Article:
Our understanding of medieval Central and Eastern Europe is being revitalized by new directions in cultural history. Careful and detailed portraits of fourteenth- and fifteenth-century life in the region expand our vision of the interplay between religion, politics, music and memory. Cultural history is here focused around two overarching themes, the court and the city: the city, considered as a construct, a place of economic and cultural specialization and exchange, and a material space; the court, as a setting of power, a social network, a terrain for the exercise of patronage, and as a forensic institution; the school, especially the university and the mendicant studium generale, considered as venues for education, and for interregional cultural contact; the economy, especially of particular towns, groups of towns, regional hinterlands, and particular sectors; and prevailing ideas, especially as articulated in urban and learned settings. We see the region in its intimate relationship with other regions of Europe: the commercial, intellectual, and social networks that naturally connect Poland and its neighbours to centres in Italy, France and Germany, as well as the broad areas of contact, cultural sharing, and similarity of patterns. Gorecki and Van Deusen delineate a comprehensive historiographical framework, and draw links between this emerging history of the region and Polish, Eastern European as well as European history. They conclude by exploring the prospects for a new cultural history of East Central Europe. 'Central and Eastern Europe in the Middle Ages' contributes to the problem of 'Europe' - as a region and as a construct. An encounter between several strands of current medieval historiography, it will be invaluable for scholars working on the cultural, economic and social history of Central and Eastern Europe.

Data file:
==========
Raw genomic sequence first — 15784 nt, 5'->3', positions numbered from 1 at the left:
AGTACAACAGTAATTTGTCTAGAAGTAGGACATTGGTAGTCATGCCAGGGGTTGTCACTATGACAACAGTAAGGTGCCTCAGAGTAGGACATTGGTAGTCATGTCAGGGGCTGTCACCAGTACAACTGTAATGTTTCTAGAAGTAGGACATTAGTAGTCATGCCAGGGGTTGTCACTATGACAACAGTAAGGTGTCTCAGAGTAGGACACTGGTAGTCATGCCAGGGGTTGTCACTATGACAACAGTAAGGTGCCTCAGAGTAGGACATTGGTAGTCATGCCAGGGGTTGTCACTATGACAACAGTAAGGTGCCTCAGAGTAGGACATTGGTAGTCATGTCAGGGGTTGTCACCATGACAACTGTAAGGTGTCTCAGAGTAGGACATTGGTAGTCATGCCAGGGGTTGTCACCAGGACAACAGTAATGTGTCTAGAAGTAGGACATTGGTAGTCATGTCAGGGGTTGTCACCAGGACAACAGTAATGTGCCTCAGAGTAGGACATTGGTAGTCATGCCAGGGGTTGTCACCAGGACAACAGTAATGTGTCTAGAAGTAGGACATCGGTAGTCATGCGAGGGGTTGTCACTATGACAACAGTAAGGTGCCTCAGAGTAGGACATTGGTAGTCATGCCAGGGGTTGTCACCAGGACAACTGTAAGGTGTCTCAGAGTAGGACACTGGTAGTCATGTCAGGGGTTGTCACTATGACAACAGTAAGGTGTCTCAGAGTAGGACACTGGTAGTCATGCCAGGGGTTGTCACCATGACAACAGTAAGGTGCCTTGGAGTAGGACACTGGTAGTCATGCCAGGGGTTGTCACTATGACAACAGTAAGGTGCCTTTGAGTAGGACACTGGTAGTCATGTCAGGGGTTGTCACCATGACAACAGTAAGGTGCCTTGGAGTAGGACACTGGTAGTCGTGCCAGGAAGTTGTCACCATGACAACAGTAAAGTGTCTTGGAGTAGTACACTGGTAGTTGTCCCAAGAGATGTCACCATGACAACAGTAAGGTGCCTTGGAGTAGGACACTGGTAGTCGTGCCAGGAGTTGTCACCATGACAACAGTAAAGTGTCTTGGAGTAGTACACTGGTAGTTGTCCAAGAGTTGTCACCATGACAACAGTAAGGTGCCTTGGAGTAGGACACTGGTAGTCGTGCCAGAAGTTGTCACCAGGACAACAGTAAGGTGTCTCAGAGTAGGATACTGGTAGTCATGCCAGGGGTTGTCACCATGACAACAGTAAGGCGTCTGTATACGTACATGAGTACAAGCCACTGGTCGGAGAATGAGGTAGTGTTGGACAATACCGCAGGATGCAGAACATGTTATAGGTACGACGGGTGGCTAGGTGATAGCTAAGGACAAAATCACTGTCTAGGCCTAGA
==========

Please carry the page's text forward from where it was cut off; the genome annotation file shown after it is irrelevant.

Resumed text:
Central and Eastern Europe in the Middle Ages
A Cultural History